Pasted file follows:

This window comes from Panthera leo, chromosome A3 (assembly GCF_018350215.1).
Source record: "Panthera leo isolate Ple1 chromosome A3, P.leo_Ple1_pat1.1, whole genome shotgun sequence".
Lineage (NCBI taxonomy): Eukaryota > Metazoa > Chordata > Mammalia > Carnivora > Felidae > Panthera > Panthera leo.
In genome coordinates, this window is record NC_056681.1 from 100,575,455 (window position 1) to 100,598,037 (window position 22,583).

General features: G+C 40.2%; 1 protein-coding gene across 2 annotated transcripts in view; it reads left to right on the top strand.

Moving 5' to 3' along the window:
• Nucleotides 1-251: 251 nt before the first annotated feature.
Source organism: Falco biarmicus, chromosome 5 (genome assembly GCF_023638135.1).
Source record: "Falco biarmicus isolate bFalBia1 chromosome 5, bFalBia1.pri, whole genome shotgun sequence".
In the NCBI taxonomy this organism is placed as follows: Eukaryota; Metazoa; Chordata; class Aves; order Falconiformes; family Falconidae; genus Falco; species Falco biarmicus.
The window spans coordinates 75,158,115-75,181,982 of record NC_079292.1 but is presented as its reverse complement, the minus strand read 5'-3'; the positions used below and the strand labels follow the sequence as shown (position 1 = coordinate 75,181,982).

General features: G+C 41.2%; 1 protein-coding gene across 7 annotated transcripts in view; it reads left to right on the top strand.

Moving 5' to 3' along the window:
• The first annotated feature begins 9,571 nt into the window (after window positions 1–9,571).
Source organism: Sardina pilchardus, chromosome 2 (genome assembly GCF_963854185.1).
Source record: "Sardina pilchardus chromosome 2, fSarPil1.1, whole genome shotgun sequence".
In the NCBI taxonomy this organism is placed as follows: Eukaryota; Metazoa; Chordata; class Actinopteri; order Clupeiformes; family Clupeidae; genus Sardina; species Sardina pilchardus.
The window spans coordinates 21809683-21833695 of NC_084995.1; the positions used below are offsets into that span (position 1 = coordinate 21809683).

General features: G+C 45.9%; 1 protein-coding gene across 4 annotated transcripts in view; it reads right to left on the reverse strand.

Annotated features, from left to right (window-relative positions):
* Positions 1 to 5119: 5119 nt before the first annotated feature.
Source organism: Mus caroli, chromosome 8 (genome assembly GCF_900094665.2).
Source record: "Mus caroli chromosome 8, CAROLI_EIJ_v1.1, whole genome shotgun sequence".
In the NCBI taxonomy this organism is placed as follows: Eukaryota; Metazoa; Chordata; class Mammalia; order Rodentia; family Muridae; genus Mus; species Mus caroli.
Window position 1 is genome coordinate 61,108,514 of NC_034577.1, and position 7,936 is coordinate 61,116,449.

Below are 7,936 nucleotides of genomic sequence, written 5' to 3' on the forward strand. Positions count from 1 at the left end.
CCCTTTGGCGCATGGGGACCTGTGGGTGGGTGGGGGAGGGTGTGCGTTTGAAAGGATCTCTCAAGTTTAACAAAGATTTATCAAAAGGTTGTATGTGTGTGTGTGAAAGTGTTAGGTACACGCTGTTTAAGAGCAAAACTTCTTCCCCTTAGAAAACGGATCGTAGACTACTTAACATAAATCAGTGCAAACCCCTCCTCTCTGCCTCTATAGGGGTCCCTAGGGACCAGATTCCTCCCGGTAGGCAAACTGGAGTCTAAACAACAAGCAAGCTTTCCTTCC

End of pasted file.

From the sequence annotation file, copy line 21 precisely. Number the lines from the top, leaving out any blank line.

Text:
* Positions 1 to 5119: 5119 nt before the first annotated feature.